Extensive use of antibiotics has led to traceable quantities of drugs in food

Extensive use of antibiotics has led to traceable quantities of drugs in food

The systematic use of antibiotics in human health care and agriculture has contributed to traceable levels of drugs in agricultural products. Long-term use can cause health issues, but it is difficult to examine more than a few antibiotics at one time because they have different chemical properties. Researchers publishing in the ACS Journal of Agricultural and Food Chemistry has now developed a system for the simultaneous calculation of 77 antibiotics in a number of foods.

The extensive use of antibiotics leading to the rapid spread of antibiotic resistance poses high health risks to humans, but to date, there is still a lack of a quantitative model to properly assess the risks.

Antibiotics may be found at trace levels of foods, eggs, and milk if the animals are not isolated from the medications for a reasonable amount of time before the items are obtained. Antibiotics can also accumulate in cereals, vegetables, and fruit made from manure fertilizer or processed wastewater used in crops. Eating these foods over a long period may lead to increased antibiotic tolerance to bacterial infections or imbalances in the intestinal microbiota.

However, most of the previous techniques of controlling antibiotics in food have been limited to a few compounds at a time, typically within a single class of antibiotics with identical structures and chemical properties. Other techniques analyzed multiple antibiotics in a single form of food, such as eggs or milk. Yujie Ben and colleagues decided to establish a time-and cost-effective system that could diagnose a wide variety of antibiotics in various food types.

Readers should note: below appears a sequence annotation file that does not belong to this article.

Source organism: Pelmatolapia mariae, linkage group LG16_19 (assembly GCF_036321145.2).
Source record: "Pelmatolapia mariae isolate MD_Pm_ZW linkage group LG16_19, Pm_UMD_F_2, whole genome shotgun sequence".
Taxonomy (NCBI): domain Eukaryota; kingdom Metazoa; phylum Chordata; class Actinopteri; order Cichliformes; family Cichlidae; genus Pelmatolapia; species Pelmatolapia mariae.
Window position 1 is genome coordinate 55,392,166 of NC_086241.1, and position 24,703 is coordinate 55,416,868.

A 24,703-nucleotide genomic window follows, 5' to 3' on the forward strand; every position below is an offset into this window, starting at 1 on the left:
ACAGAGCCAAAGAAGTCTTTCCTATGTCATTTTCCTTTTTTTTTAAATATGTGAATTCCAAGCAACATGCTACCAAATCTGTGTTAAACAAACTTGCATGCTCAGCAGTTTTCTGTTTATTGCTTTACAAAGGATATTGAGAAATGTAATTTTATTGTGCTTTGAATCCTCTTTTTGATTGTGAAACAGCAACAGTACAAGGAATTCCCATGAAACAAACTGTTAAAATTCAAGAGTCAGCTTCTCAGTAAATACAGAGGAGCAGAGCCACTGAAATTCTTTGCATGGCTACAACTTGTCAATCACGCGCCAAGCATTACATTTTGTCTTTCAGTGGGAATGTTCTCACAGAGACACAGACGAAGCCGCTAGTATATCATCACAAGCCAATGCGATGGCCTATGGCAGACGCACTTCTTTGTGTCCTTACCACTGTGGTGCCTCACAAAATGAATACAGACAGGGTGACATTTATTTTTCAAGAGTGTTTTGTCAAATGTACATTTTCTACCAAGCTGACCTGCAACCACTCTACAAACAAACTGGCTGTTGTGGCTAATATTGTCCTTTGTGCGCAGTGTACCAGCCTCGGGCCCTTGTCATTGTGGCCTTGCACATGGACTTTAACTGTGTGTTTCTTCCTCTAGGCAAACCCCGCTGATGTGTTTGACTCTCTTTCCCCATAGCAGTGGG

Antibiotics are commonly used as growth promoters in animal husbandry; among them, tetracyclines are a chemical category of importance due to their extensive application in agriculture, exceeding the amount applied by almost any other class of antibiotics.

A detailed exploration of essential elements of the chemical study of antibiotic residues in food. The presence of excess residues from repeated use of antibiotics in animals is not only unethical but may pose significant health hazards by contaminating goods for human use, such as meat and milk. Chemical Analysis of Antibiotic Residues in Food is a single-source guide for readers interested in improving analytical techniques for the analysis of antibiotic residues in food. It includes topics such as quality assurance and quality management, antibiotic chemical properties, pharmacokinetics, digestion, delivery, food safety laws, and chemical analysis.

Researchers also applied trace quantities of 81 antibiotics from seven types of vegetable samples and tested 20 different techniques for removing drugs from food. Only one extraction method involving the treatment of frozen, homogenized food samples with acidified acetonitrile solution and a mixture of magnesium sulfate and sodium acetate permitted the researchers to isolate 77 of the antibiotics.

Having determined that their system was resilient and effective in spiked antibiotics in a variety of foods, the team used it to store samples of wheat flour, mutton, eggs, milk, cabbage, and bananas, finding a total of 10 antibiotics. All of them, roxithromycin, were found at trace levels in all six food groups. The new approach should help to understand, track and control the levels of antibiotics in foods, researchers add.

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